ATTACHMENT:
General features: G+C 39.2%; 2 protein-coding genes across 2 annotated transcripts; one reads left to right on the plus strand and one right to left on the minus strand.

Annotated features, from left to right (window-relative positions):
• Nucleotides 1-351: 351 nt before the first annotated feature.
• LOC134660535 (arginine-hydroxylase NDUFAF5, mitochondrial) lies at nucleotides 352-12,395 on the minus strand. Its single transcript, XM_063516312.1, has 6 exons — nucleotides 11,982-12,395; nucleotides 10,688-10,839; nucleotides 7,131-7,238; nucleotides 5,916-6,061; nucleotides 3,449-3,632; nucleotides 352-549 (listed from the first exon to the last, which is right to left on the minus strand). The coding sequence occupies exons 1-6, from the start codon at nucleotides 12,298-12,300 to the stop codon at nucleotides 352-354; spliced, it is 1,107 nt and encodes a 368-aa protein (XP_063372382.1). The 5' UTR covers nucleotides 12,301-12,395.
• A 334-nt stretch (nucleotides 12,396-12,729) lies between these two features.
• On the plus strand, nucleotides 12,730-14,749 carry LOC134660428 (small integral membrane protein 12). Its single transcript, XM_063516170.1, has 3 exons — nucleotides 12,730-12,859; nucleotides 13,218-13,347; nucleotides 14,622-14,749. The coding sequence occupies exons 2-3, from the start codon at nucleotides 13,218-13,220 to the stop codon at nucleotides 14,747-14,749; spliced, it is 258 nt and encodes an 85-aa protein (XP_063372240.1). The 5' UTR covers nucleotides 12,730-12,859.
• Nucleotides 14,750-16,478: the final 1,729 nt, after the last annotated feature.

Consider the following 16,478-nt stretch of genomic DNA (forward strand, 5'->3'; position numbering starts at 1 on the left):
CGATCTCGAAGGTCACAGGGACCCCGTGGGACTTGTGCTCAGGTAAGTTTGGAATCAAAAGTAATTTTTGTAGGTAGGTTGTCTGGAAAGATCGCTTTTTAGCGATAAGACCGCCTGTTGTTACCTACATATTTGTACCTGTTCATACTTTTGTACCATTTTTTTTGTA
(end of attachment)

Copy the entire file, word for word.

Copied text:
General features: G+C 39.2%; 2 protein-coding genes across 2 annotated transcripts; one reads left to right on the plus strand and one right to left on the minus strand.

Annotated features, from left to right (window-relative positions):
• Nucleotides 1-351: 351 nt before the first annotated feature.
• LOC134660535 (arginine-hydroxylase NDUFAF5, mitochondrial) lies at nucleotides 352-12,395 on the minus strand. Its single transcript, XM_063516312.1, has 6 exons — nucleotides 11,982-12,395; nucleotides 10,688-10,839; nucleotides 7,131-7,238; nucleotides 5,916-6,061; nucleotides 3,449-3,632; nucleotides 352-549 (listed from the first exon to the last, which is right to left on the minus strand). The coding sequence occupies exons 1-6, from the start codon at nucleotides 12,298-12,300 to the stop codon at nucleotides 352-354; spliced, it is 1,107 nt and encodes a 368-aa protein (XP_063372382.1). The 5' UTR covers nucleotides 12,301-12,395.
• A 334-nt stretch (nucleotides 12,396-12,729) lies between these two features.
• On the plus strand, nucleotides 12,730-14,749 carry LOC134660428 (small integral membrane protein 12). Its single transcript, XM_063516170.1, has 3 exons — nucleotides 12,730-12,859; nucleotides 13,218-13,347; nucleotides 14,622-14,749. The coding sequence occupies exons 2-3, from the start codon at nucleotides 13,218-13,220 to the stop codon at nucleotides 14,747-14,749; spliced, it is 258 nt and encodes an 85-aa protein (XP_063372240.1). The 5' UTR covers nucleotides 12,730-12,859.
• Nucleotides 14,750-16,478: the final 1,729 nt, after the last annotated feature.

Consider the following 16,478-nt stretch of genomic DNA (forward strand, 5'->3'; position numbering starts at 1 on the left):
CGATCTCGAAGGTCACAGGGACCCCGTGGGACTTGTGCTCAGGTAAGTTTGGAATCAAAAGTAATTTTTGTAGGTAGGTTGTCTGGAAAGATCGCTTTTTAGCGATAAGACCGCCTGTTGTTACCTACATATTTGTACCTGTTCATACTTTTGTACCATTTTTTTTGTA